As for the BBC. F1 and the news were the only programs left worth watching for me. Kids use iPlayer a lot and the missus dips in and out on various shows. But they need to ditch this licence fee rubbish and just give them free reign like all the other channels on advertising etc. Maybe a Netflix style charge for iplayer would be an idea.
 

dante01

Distinguished Member
Maybe get Susie Wolfe or Ginger Spice with mics in their hands

You'd give Ginger Spice a mic? :confused:

SICKO! Have you learnt nothing from the past mistakes made by others?

As to allowing the Beeb to advertise then how would this help? Ad based channels are losing money and are no more capable of securing rights to air than the BBC. TV ad campaigns are nowhere near as important or successful as they used to be and tend to rarely if ever now create increased custom for those commissioning the campaigns. The marketplace is too wide and saturated with commercial channels to allow the ads to reach their intended targets. Anyway, the reason ITV couldn't secure this deal was because they couldn't air F1 without ad breaks. The BBC needs funding, but I can't see it relying upon ads to fund it and if it does then it will simply become another ITV. What has caused the most harm to the BBC is the freeze on the license fee and certain conservative politicians using their influences to get back at the them. Like most things this government touch, the BBC will be lucky to survive, not unless there's a big market for three hour televised trips down the Manchester ship canal (and you thought F1 was becoming boring????). BRING BACK THE POTTER'S WHEEEL is what I say :)


Eddie Jordan on stage with Little Mix. I'm sure this would pull in viewers? What about Jeremy Clarkson punching a donkey on the starting grid?
 
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hdsport

Well-known Member
I'd like to see the entire BBC presenter team move over to CH4 (ok, maybe not Eddie), but I doubt that will happen. Hopefully/maybe Coulthard & Edwards though.

Everyone thinks Coulthard is very likely. In the summer C4 took a stake in Whisper Films (the company DC and Jake Humphrey helped found) and if they get the contract...

Channel 4 invests in sports indie Whisper Films - Channel 4 - Info - Press

I don't think Lee McKenzie will move (unfortunately) because she's got options at the Beeb e.g. she did the show jumping last week and will probably get a decent role in the Olympics coverage. I do think C4 might want to bring a fresh face in let's hope they do their research and the new presenter is not another Ortis Deley!

One thing they won't be short options for is backroom staff, Sky have been drastically cutting their staff numbers at the GP as they combine their UK, Italian and Germany operations and of course there are 50-60 BBC staff who may be wanting/forced out.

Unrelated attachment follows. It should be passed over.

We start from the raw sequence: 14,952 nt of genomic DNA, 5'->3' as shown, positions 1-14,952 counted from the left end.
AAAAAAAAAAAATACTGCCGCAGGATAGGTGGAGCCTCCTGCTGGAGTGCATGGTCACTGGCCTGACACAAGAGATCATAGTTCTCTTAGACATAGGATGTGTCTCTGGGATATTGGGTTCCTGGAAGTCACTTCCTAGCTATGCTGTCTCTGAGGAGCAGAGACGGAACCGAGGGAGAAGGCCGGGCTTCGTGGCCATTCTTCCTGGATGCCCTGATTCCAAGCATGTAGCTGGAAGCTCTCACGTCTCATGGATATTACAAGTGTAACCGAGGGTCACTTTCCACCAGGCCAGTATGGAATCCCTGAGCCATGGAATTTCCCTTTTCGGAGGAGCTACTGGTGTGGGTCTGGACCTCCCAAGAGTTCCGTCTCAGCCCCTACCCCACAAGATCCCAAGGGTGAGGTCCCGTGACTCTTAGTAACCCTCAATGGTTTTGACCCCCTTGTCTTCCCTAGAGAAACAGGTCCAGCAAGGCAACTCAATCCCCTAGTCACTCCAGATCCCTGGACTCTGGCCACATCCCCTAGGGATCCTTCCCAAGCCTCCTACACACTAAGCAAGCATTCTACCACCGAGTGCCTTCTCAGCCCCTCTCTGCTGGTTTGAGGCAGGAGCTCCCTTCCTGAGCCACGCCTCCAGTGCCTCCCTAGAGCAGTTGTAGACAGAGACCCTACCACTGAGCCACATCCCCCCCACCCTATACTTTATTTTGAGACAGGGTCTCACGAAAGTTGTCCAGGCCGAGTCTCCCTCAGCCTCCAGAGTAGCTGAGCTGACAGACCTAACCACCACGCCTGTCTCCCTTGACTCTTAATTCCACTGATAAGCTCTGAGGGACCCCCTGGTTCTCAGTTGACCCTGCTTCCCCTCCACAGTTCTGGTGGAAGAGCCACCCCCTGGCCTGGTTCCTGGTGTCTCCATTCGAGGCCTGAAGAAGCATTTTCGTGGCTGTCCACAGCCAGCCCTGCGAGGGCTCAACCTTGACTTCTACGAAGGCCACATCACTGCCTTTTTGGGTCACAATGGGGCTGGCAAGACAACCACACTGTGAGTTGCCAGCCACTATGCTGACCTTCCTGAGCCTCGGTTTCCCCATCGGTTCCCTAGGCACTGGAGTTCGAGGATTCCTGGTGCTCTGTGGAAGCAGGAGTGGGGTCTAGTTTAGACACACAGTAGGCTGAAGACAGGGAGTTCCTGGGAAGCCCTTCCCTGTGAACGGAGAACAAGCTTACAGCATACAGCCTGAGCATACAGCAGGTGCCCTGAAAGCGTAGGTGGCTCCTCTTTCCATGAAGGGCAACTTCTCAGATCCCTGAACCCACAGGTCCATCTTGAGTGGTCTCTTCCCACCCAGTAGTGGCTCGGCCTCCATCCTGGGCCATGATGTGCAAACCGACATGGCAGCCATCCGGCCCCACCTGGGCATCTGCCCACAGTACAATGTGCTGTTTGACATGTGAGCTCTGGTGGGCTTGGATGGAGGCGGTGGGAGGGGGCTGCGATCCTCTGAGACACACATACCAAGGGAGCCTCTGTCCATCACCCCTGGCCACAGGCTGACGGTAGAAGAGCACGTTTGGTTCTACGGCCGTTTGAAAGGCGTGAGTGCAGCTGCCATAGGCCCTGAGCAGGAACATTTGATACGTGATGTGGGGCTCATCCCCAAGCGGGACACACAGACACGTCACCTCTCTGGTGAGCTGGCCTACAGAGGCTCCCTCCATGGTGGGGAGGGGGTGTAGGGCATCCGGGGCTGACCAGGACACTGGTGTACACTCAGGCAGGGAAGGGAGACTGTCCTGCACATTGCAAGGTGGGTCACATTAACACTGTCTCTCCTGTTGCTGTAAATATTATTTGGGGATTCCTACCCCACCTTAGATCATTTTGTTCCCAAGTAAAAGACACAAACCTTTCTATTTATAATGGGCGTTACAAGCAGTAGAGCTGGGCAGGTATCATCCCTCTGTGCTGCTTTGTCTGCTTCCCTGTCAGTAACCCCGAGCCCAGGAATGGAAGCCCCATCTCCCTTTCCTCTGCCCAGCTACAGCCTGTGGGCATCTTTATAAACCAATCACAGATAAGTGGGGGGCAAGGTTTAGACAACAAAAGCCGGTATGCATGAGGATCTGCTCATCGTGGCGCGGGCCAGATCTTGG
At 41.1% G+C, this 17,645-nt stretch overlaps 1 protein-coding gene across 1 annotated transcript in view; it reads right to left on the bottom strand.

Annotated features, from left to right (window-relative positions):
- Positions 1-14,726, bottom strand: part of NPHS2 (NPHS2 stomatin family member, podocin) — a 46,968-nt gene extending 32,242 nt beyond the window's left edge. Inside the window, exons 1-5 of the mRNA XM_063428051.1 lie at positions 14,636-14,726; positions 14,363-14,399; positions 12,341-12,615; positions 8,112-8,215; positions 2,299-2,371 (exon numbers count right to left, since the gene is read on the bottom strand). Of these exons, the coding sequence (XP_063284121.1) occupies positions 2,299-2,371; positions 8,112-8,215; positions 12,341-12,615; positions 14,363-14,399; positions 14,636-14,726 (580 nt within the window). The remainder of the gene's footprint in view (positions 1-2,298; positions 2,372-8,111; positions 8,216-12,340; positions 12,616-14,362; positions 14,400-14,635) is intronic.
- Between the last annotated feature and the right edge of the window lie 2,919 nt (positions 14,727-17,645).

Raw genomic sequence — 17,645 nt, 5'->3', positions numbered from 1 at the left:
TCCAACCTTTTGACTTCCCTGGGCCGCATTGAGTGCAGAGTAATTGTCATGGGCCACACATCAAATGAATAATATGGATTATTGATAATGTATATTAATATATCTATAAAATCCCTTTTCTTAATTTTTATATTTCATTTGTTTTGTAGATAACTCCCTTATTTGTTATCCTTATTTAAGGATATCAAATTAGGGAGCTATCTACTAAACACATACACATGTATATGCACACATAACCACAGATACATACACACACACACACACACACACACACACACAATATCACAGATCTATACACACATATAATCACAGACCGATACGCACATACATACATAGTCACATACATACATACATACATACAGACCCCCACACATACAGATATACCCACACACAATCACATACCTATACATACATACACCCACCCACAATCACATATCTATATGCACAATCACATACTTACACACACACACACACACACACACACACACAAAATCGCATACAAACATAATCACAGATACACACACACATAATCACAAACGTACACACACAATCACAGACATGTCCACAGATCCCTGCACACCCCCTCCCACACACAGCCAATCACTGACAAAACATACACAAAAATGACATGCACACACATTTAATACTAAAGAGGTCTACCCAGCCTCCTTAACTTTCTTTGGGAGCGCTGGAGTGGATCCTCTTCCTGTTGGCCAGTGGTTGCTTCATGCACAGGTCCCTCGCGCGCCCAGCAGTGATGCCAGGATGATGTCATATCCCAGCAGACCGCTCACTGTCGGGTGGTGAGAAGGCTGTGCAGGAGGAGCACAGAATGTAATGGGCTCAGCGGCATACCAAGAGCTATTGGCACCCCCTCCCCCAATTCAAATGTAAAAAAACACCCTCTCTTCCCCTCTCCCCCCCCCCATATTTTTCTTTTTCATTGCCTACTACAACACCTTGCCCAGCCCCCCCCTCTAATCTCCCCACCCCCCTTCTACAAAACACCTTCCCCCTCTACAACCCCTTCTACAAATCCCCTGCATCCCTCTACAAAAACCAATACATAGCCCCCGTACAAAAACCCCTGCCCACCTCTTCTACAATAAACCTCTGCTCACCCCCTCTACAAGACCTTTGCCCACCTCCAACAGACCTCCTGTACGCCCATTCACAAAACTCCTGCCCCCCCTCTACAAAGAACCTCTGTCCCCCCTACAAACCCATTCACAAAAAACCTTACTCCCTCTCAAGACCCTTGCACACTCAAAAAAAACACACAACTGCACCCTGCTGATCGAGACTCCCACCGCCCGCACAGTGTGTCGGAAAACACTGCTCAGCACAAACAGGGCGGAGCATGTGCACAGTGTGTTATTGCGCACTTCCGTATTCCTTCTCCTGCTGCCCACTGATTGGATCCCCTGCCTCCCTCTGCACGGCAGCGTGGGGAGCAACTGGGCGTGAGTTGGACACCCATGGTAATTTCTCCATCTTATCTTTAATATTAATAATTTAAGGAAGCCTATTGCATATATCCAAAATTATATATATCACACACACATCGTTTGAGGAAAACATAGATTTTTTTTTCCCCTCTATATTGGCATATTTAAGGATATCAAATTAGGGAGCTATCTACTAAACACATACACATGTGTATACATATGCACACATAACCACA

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Jules Winfield

Well-known Member
Clare Balding does stuff for BT as well as the Beeb, so there's nothing to stop Lee McKenzie moving over to C4. I hope she does, as she's superb as a pit reporter and driver interviewer.
 

hdsport

Well-known Member
Clare Balding does stuff for BT as well as the Beeb, so there's nothing to stop Lee McKenzie moving over to C4. I hope she does, as she's superb as a pit reporter and driver interviewer.

That's true but F1 is a bit of a commitment she's previously missed races for other commitments e.g. Commonwealth Games but it's a trickier thing to do when you are wanting to miss them to work for a rival broadcaster. Clare Balding is a bit of special case, although why is beyond me as I think there are far better presenters and can 'write her own ticket'.

Now it's by no means impossible that Lee will move and I personally think she deserves the chance to be the main host (I think she should have got it when Jake went to BT) but unlike the others who really have nowhere to go at the Beeb she is an obvious candidate to stay.
 

Steven

Senior Moderator
Understandable given ever expensive sports broadcasting rights, although the BBC had fair warning having taken over from ITV who themselves had overpaid. Bernie is a shrewd operator.

Ad-free races on C4 is probably acceptable for non-Sky subscribers. Aside from one of two races such as the U.S. GP, it was fine having live races races for only half the 2015 season (although Sky's whole 'matesey-names for everyone' thing quickly becomes grating).

Perhaps it is the way it happened that is a bit unnecessary (TV team looking forward to 2016 season as recently as weeks ago), plus other big spending decisions like moving to Salford and agreeing to cover the £750m free license fees bill for over-75s that jar.

Sharing six nations with ITV. Sky getting golf and cricket. Needing to ask nicely to sub-license the Olympics from Discovery after 2020. When the Conservatives finally reveal what they really want to do with the BBC (putting aside which side of the fence you sit over the BBC), the BBC managers will not be able to affect the discussion, caught out by short-termism and out-manoeuvred by Osborne playing a longer chess match.